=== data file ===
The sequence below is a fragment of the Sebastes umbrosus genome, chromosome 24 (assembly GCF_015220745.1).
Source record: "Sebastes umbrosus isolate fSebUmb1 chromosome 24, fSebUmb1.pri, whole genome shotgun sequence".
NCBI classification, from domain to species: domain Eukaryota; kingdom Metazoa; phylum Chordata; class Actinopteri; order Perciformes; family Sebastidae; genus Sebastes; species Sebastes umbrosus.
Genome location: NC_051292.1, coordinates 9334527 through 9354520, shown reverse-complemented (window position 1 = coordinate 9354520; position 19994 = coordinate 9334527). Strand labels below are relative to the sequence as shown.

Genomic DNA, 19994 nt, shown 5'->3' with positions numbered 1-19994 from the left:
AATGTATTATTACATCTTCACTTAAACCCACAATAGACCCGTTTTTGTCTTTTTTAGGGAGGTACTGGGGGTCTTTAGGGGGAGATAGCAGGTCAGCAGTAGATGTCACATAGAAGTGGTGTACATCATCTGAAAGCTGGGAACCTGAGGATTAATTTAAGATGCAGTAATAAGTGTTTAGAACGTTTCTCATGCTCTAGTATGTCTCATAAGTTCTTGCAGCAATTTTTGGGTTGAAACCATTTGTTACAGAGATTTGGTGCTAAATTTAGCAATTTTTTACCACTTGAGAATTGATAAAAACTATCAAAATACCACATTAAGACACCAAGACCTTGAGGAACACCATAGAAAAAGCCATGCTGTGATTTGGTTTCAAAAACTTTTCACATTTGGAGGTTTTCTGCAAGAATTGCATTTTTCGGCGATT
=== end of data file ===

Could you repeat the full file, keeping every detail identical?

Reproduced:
The sequence below is a fragment of the Sebastes umbrosus genome, chromosome 24 (assembly GCF_015220745.1).
Source record: "Sebastes umbrosus isolate fSebUmb1 chromosome 24, fSebUmb1.pri, whole genome shotgun sequence".
NCBI classification, from domain to species: domain Eukaryota; kingdom Metazoa; phylum Chordata; class Actinopteri; order Perciformes; family Sebastidae; genus Sebastes; species Sebastes umbrosus.
Genome location: NC_051292.1, coordinates 9334527 through 9354520, shown reverse-complemented (window position 1 = coordinate 9354520; position 19994 = coordinate 9334527). Strand labels below are relative to the sequence as shown.

Genomic DNA, 19994 nt, shown 5'->3' with positions numbered 1-19994 from the left:
AATGTATTATTACATCTTCACTTAAACCCACAATAGACCCGTTTTTGTCTTTTTTAGGGAGGTACTGGGGGTCTTTAGGGGGAGATAGCAGGTCAGCAGTAGATGTCACATAGAAGTGGTGTACATCATCTGAAAGCTGGGAACCTGAGGATTAATTTAAGATGCAGTAATAAGTGTTTAGAACGTTTCTCATGCTCTAGTATGTCTCATAAGTTCTTGCAGCAATTTTTGGGTTGAAACCATTTGTTACAGAGATTTGGTGCTAAATTTAGCAATTTTTTACCACTTGAGAATTGATAAAAACTATCAAAATACCACATTAAGACACCAAGACCTTGAGGAACACCATAGAAAAAGCCATGCTGTGATTTGGTTTCAAAAACTTTTCACATTTGGAGGTTTTCTGCAAGAATTGCATTTTTCGGCGATT